Evidence-based program boosts resources sector mental health
A team of leading researchers will pilot a new model of care in Queensland’s Bowen Basin to improve mental health outcomes as the impacts of the coronavirus (COVID-19) pandemic take hold. Mitsubishi Development has funded the $500,000 pilot program to improve mental health services for individuals in the Bowen Basin, considering the impact of COVID-19. The program is being run out of Wesley Medical Research’s COVID-19 Rapid Response Research Centre, which aims to deliver immediate improvements to the prevention, diagnosis, treatment and management of COVID-19. While the resources sector has kept many Australians employed during COVID-19, there were many more in the community suffering job less in sectors that will not recover quickly. New modelling indicates that Australia’s suicide rate could surge by up to 50% as the impacts of job loss and economic hardship start to affect mental health.
“We have more than 50 years of experience operating in the Bowen Basin and know that mental health issues are more prevalent amongst the young and those who live in rural and regional Australia — so there was no question that we would act on this,” Sadahiko Haneji, Mitsubishi Development’s Chief Executive Officer, said. The COVID-19 pandemic could result in an extra 750 to 1500 suicides in Australia in 2020; a rate that is likely to persist for up to five years if the economic downturn lasts more than 12 months, according to Dr Claudia Giurgiuman, General Manager of Wesley Medical Research. Dr Giurgiuman believes that the suicide rate is likely to overshadow the number of deaths in Australia directly attributable to COVID-19 infection, and said Australia’s mental health system must be equipped to respond to the increase in demand for services.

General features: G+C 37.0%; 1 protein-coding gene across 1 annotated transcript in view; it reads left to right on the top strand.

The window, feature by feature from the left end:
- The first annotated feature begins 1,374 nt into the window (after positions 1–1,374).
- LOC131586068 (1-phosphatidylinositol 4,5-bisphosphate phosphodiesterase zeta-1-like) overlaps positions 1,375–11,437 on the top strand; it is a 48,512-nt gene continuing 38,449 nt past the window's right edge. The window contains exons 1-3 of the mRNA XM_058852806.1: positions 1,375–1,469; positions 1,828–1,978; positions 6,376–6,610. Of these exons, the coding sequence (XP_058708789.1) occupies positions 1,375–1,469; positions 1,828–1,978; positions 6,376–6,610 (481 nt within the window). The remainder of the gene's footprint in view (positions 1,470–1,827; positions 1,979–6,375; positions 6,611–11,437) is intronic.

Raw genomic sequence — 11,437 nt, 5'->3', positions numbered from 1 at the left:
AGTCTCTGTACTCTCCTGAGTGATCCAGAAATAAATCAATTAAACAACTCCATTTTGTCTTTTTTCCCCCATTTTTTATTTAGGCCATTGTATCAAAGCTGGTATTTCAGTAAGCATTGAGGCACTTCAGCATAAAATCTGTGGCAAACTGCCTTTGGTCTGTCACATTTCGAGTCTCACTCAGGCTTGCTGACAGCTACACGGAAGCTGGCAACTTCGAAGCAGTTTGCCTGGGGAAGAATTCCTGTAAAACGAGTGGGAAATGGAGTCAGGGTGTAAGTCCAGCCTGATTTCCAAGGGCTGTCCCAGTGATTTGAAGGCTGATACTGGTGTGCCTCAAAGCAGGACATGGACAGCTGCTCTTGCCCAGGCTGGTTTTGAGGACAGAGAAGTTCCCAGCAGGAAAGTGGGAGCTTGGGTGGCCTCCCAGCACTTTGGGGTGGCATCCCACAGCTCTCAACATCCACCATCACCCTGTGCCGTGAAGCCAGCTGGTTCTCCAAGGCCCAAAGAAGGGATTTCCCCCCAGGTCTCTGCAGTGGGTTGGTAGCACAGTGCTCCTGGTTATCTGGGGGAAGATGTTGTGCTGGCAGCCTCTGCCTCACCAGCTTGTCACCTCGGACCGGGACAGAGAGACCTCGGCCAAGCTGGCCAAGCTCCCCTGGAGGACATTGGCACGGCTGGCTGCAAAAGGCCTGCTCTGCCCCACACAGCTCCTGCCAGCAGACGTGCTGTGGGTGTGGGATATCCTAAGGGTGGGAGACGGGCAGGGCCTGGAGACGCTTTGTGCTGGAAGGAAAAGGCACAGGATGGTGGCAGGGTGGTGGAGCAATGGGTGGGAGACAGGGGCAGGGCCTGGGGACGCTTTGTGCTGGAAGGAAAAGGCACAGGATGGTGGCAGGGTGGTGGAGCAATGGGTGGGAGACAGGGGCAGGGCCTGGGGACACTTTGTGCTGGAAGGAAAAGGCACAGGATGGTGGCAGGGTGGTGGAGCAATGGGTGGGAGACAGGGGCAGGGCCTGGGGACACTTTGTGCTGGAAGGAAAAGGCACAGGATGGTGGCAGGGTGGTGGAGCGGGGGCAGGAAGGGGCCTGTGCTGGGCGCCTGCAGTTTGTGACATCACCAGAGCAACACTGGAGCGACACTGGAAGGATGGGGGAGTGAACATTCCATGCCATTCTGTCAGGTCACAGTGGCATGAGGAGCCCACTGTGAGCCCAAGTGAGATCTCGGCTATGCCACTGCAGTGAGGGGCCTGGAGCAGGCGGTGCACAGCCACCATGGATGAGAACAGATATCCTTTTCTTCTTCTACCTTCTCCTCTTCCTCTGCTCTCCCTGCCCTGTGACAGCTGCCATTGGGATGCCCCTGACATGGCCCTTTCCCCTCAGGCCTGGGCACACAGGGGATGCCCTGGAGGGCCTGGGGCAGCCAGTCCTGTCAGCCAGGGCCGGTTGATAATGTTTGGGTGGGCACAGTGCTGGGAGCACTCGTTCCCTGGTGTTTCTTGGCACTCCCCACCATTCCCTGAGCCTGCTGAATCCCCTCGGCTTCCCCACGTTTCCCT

“When Mitsubishi Development approached us with their concerns, we designed a program that will have immediate impact in the Bowen Basin community by enabling access to a new evidence-based model of care to improve mental health outcomes,” Dr Giurgiuman said. The tailor-made program will access more than one million data points, including interviews with community members to identify existing mental health services and how they can be improved for individuals in the Bowen Basin following the impact of COVID-19. In collaboration with Queensland University of Technology’s Australian Centre for Health Services Innovation, a model of care will be designed to support individuals that complements existing services. A pilot will be conducted in August to trial its effectiveness in mitigating mental health impacts resulting from the coronavirus. The research program was showcased as part of the official opening of Wesley Medical Research’s COVID Rapid Response Research Centre on 18 June 2020.
The Centre is also seeking funding for three other critical research programs, to determine the effects of hydroxychloroquine on frontline healthcare workers, discover best practices in patient management of critically ill COVID-19 patients, and enable early intervention strategies that minimise the impact of COVID-19 for those with pre-existing conditions. The program has been welcomed by the Queensland Resources Council (QRC). “During the COVID-19 outbreak our sector not only adhered to the advice of the state’s Chief Health Officer but implemented more safety measures to protect the men and women working in the resources sector, their colleagues, their families and their communities,” QRC Chief Executive Ian Macfarlane said. “What we are seeing now is a willingness from our sector to continue this work as we recover from COVID-19 with a pioneering program aimed at preventing mental health issues.”
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